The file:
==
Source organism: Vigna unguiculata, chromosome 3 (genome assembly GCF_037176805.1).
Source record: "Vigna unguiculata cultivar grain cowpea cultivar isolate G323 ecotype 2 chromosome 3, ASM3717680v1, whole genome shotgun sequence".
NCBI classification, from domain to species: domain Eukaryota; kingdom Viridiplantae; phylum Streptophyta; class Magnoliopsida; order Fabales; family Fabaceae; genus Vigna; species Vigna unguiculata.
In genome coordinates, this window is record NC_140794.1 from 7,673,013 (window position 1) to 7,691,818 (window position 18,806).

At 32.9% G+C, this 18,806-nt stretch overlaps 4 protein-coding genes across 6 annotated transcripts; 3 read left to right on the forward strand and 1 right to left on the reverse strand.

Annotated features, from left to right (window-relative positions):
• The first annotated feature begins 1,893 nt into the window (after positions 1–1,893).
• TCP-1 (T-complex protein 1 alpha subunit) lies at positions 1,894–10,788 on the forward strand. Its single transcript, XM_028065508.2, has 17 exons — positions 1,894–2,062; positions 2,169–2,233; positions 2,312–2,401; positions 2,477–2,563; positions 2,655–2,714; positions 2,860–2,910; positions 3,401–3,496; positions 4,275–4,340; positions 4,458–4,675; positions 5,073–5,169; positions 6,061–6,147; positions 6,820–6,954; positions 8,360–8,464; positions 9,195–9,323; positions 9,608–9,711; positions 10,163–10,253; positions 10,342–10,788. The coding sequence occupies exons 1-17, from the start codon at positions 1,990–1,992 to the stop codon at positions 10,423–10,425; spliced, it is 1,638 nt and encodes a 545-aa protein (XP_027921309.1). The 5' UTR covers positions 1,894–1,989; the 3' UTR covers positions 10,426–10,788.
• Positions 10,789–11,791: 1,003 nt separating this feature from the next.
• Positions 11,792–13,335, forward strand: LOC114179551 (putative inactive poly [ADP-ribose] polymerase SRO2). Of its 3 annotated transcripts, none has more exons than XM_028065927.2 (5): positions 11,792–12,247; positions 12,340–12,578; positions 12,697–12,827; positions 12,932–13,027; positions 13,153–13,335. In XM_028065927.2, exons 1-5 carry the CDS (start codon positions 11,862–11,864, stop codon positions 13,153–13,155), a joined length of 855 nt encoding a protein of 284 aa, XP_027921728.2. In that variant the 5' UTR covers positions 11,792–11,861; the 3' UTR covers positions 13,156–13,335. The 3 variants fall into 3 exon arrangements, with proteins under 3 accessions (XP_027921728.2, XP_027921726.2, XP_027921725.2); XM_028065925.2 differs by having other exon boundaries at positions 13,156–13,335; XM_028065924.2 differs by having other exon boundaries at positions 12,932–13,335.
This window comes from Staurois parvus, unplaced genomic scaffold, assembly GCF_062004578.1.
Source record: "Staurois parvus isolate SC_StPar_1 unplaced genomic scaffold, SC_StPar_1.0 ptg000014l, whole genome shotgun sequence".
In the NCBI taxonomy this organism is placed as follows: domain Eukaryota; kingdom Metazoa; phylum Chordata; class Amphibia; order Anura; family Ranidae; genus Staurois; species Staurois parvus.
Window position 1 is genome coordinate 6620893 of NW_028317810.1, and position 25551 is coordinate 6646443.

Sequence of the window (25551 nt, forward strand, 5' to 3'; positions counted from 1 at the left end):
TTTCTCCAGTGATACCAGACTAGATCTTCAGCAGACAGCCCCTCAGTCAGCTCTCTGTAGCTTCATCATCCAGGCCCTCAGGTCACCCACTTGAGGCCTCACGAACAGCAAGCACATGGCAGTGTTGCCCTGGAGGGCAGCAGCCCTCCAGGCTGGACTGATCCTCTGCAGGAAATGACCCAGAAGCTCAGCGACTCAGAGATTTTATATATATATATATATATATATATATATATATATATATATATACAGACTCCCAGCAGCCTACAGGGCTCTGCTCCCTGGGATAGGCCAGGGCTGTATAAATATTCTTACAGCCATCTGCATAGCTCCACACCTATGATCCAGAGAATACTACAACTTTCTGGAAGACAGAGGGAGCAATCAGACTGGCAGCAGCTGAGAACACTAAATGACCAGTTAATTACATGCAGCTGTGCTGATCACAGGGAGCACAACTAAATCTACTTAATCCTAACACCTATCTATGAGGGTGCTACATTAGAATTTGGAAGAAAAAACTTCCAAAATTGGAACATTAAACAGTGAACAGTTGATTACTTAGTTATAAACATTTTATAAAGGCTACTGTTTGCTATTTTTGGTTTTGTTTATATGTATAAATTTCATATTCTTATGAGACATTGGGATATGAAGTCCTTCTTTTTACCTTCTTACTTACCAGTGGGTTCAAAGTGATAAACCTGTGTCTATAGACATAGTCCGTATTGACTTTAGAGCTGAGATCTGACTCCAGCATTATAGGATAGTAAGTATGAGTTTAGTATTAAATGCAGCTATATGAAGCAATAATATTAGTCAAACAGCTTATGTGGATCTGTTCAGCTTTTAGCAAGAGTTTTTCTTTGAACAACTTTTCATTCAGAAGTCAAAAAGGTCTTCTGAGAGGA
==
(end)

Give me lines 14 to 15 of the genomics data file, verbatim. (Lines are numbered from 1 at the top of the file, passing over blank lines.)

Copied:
Window position 1 is genome coordinate 6620893 of NW_028317810.1, and position 25551 is coordinate 6646443.

Sequence of the window (25551 nt, forward strand, 5' to 3'; positions counted from 1 at the left end):